Review: The Cat Lady
Writing a review about this game, although I haven’t played it for a while now, may sound strange to you, but I can’t let it drown in the abyss that is called Steam. It deals with problems like depression, loneliness, social and moral decay of society, problems that became stronger in Modern times. "Time is Money", isn’t that one of those sentences everybody hears or even says every day? If I ask you, whether or not you can tell me what the name of your neighbor is, how many of you could answer that question? And not to mention that sweet anonymity the internet has to offer, literally forcing millions of people to present their point of view to others, even if they haven’t been asked for.
So what is this all about? Meet Susan Ashworth, middle-aged, cynical, depressive, cat-loving and about to commit suicide. Spending her last breaths with her beloved Tomcat, Teacup, Susan finds herself in another world, not knowing if this is life, death or even something worse. A woman, calling herself “Queen of the maggots”, is waiting there, offering Susan something that will bring her in touch with five different strangers. And it seems like they don’t want to hold a tea party at all.
I won’t and simply can’t
spoil more information about the plot right here because it might alter your whole experience while playing, so let`s have a look at the game’s execution instead. The Cat Lady aims to be a psychological horror adventure, that is divided into different chapters and presented with side scrolling 2D-graphics. Although people seem to look strange, undefined and even ugly sometimes I can’t imagine a better setting for this game, especially in combination with the well drawn and often animated backgrounds. Items will get highlighted if they can be used, clicked or interacted with, some can be stored in a small inventory. Puzzles aren’t very hard at all, the plot is all that matters. Most of the time you have to find Object A, combine it with Object B or interact with Object C, but still there are some really special interactions while playing the game that I will never forget, may they be offensive or simply unique. You will also encounter many dialogues that may have a huge impact on your game or even ending so be aware of what to choose in the conversation trees.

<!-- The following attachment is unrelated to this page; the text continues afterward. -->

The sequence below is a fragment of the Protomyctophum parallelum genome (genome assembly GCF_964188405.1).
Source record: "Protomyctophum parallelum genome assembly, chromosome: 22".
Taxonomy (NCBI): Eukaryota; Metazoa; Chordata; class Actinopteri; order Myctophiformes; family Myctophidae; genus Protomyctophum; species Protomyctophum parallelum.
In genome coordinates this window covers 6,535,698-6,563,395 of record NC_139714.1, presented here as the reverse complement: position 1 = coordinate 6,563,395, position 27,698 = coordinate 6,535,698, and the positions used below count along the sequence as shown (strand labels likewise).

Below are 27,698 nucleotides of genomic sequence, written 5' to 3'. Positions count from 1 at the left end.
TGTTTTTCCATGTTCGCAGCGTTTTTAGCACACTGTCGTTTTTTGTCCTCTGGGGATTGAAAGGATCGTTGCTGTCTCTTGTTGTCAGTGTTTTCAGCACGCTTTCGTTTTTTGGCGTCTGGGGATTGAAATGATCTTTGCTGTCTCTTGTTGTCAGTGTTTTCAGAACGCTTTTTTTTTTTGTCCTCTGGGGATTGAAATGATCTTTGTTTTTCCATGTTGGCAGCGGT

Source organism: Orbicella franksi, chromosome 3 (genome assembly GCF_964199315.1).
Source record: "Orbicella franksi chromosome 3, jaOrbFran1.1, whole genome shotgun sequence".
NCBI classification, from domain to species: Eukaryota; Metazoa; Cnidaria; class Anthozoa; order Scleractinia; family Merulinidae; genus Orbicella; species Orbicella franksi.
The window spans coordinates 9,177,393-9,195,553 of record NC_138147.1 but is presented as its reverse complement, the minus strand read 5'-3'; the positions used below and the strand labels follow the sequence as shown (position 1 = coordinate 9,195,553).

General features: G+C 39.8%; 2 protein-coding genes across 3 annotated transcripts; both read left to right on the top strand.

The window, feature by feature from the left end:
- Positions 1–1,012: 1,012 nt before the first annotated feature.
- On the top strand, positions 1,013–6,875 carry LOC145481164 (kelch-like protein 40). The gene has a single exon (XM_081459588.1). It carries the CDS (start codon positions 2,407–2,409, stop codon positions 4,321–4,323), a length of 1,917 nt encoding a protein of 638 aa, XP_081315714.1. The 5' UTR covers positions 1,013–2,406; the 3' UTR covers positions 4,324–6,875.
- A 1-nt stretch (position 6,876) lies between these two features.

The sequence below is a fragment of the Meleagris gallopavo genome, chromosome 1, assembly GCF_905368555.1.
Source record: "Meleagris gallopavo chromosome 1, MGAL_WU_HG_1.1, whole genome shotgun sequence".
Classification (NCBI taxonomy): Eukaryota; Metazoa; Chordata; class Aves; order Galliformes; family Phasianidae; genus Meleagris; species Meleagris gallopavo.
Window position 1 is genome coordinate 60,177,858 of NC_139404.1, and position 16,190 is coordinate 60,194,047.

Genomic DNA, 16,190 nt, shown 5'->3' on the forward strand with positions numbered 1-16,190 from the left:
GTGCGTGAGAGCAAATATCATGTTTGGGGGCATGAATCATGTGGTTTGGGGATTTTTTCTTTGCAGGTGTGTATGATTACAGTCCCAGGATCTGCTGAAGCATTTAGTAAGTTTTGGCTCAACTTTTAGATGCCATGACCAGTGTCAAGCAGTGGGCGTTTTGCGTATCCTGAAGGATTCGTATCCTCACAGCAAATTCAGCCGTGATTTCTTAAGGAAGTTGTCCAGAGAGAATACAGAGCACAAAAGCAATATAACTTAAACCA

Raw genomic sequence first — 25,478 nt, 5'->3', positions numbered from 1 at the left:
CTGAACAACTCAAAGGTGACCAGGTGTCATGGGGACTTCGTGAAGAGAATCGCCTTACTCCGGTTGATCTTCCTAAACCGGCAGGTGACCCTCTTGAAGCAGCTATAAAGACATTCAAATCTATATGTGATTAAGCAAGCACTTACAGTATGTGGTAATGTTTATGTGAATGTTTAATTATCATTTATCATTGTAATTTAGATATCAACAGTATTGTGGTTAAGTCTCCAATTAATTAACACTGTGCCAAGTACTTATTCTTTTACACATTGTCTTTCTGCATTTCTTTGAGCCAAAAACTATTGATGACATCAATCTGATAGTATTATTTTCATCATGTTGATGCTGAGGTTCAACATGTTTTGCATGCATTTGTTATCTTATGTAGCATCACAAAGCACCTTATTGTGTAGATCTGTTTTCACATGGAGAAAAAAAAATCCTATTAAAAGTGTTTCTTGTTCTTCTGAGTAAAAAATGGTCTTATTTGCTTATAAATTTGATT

This game is rated 18 and that for some reasons. Violence, murder, suicide, anger, rage, ♥♥♥♥ and psychological terror are only the tip of the iceberg of what this game has to offer. Since these themes only refer to human behaviour that has been like this for ages, there is nothing to feel offended about. It is illustrated gruesomely, but never without an aspect of art, like there is even a reference to a certain book of Stephen King that I don’t want to spoil here. Besides that, people who aren’t at least 18 yet may lack some experience in life. Understanding or feeling what this game wants to show can be hard for those who have never felt what living a life can imply sometimes.
Before I start to summarize the points I mentioned above, I want to bring up the amazing soundtrack. It manages to walk the line between honeymoon daylife and the feeling one might get, right before getting engulfed into the abyss of depression and psychotic horror.
Big Text, Quick Facts:Pro:
- A mature plot one can hardly forget - realistic core meets terrifying fiction. Or the other way around?
- Although depressing and cynical to the core - Susan is credible and pleasant!
- Wonderful artwork (just look at chapter 5)
- Well written dialogues
- Some unique mechanics the player must use to proceed
- Ugly, disgusting or unkind - but interesting side characters
- Multiple Endings
- Fitting, engaging and enjoyable Soundtrack
- Topics might offend people
- Some puzzles won’t challenge experienced adventure players
I know I wrote a lot above but words cannot describe what playing and finishing this game made me feel. This is easily one my most beloved stories a game could offer, including all its violence and hate. You don`t have to suffer any mental problems to understand how Susan could get into all this but you might need some morbid interest and a big package of black humour to help her through it. I call it an indie masterpiece with great artwork, sound and plot.